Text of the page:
If you knew that your opponents had mounted a false-flag chemical weapons attack to discredit you, what would you do? Would you continue bombing the area, destroying evidence, or would you produce such evidence for all the world to see? Where is it? Apart from a few half-hearted pictures of medical supplies, there is none. If there were, the Syrian state media, Russia Today, and the anti-anti-Assad commentariat would be pushing it morning, noon and night.

What about the attack itself? Two kinds of missiles have been found in the area after the attack. The first of these appears to be a Soviet 140 mm M14 artillery rocket. The second is an unknown kind of apparently improvised munition, but one which has been spotted 14 times in use by regime forces in Syria and never by the opposition. It has been claimed that these are opposition ‘Hell cannon’ missiles but they are not: both the shape and the length are quite obviously different. A video showing Hell Cannons being launched, purportedly on the Ghouta itself, was posted weeks before the attack. There is a video of Liwa-al-Islam, one of the opposition groups, allegedly ordering sarin gas to be launched: but it is not video of the Ghouta and it is not even the original soundtrack. It is surprising how readily people can believe footage of children dying of chemical weapons asphyxiation is fake, but a one-minute video with dubbed-over voice is real.

It has also been claimed that the attack was in fact an accident caused when opposition forces mishandled ‘tube-like’ chemical weapons given to them by Saudi Prince Bandar. This doesn’t make any sense at all. How could so many people have been killed by such an underground accident? Why are there missile fragments (of the regime kind described above) all over the site? Why haven’t the dead handlers of the weapons been identified – presumably they would have been right next to them? The Saudis have not been shown to possess such weapons, so where did they get them from to give them to Syrians? If we are going to follow such interminable chains of tenuous speculation, we might as well go the whole hog: Bashar al-Assad is a long-term creation of Prince Bandar, designed to discredit secular leftism (given how difficult most such people have found it to support the revolution against him) and promote reactionary religious doctrines instead. After all, when you really ask yourself, who benefits?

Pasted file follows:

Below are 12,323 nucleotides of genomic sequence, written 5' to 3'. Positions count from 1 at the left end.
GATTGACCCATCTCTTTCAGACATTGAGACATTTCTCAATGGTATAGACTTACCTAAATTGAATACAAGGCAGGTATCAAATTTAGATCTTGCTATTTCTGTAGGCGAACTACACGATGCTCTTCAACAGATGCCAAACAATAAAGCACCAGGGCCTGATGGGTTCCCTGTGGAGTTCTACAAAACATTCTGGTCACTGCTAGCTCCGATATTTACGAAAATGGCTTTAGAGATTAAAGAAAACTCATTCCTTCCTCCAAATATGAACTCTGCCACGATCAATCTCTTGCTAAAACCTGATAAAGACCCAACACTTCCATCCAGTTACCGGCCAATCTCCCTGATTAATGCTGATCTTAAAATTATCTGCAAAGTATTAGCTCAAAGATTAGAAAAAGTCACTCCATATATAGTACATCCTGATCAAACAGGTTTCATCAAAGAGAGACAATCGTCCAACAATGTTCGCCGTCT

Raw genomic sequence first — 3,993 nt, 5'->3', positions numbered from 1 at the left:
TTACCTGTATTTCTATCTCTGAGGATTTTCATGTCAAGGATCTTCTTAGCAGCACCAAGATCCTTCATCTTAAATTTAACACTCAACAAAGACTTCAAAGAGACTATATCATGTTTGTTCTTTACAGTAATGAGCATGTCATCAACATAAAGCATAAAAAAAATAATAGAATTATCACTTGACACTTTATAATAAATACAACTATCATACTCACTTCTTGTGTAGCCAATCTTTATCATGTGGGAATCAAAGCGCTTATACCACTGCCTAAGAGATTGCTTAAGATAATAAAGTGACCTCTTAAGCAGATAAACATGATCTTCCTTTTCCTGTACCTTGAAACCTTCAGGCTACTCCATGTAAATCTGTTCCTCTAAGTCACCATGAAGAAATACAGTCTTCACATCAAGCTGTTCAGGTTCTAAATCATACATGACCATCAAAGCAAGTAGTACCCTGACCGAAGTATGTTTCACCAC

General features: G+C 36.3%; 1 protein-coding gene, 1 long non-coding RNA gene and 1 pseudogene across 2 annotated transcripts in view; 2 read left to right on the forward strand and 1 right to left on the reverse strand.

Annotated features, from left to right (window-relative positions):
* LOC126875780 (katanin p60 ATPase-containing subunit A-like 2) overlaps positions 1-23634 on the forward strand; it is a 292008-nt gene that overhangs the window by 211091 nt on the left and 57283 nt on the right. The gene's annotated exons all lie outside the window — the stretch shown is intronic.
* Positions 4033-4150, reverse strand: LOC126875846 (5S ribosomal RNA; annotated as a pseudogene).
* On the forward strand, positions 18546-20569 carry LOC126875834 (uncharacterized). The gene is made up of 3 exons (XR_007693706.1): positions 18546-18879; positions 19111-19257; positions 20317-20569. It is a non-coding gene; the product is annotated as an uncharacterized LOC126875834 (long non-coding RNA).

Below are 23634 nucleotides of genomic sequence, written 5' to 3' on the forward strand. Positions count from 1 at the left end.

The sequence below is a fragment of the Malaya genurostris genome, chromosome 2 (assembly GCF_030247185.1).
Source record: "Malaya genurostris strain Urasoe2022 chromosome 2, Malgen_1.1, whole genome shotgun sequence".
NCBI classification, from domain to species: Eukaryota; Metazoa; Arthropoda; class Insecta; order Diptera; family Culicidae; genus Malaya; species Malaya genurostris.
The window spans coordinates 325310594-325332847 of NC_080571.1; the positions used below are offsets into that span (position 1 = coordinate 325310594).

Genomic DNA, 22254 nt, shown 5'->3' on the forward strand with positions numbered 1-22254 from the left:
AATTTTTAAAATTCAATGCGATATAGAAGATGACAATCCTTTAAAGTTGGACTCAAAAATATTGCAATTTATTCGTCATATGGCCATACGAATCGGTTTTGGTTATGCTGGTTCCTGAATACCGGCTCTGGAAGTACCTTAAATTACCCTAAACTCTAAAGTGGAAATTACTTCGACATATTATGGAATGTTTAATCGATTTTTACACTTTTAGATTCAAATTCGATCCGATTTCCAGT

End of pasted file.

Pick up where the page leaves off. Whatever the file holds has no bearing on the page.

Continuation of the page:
If you believe that the FSA launched the gas attacks on the Ghouta, you have to believe that they acquired weapons they never had before, with no one knowing about it, and decided then not to launch them at military positions in areas where they might turn the tide, but on their own supporters in an area they control, with no evidence of any communications directing such an attack. It does not stand up. To believe the regime did it all you have to say is that they used weapons everyone knows they have to kill their enemies in a war already characterised by extremely brutal behaviour on Assad’s part.

The attack on the Ghouta is another entry in a dreadful legacy that will last Syria a generation or more. That legacy is the responsibility of the regime, which used the most violent measures at its disposal to crush the Syrian revolution from the beginning. Progressives are entitled to propagate fantasies about the Ghouta, and the rest of the past two and a half years, if they wish: but don’t be surprised if the Syrians who survive listen to imperialists, obscurantists and reactionary murderers instead.

Jamie Allinson is a researcher specialising in Middle East politics. This article first appeared at New Left Project.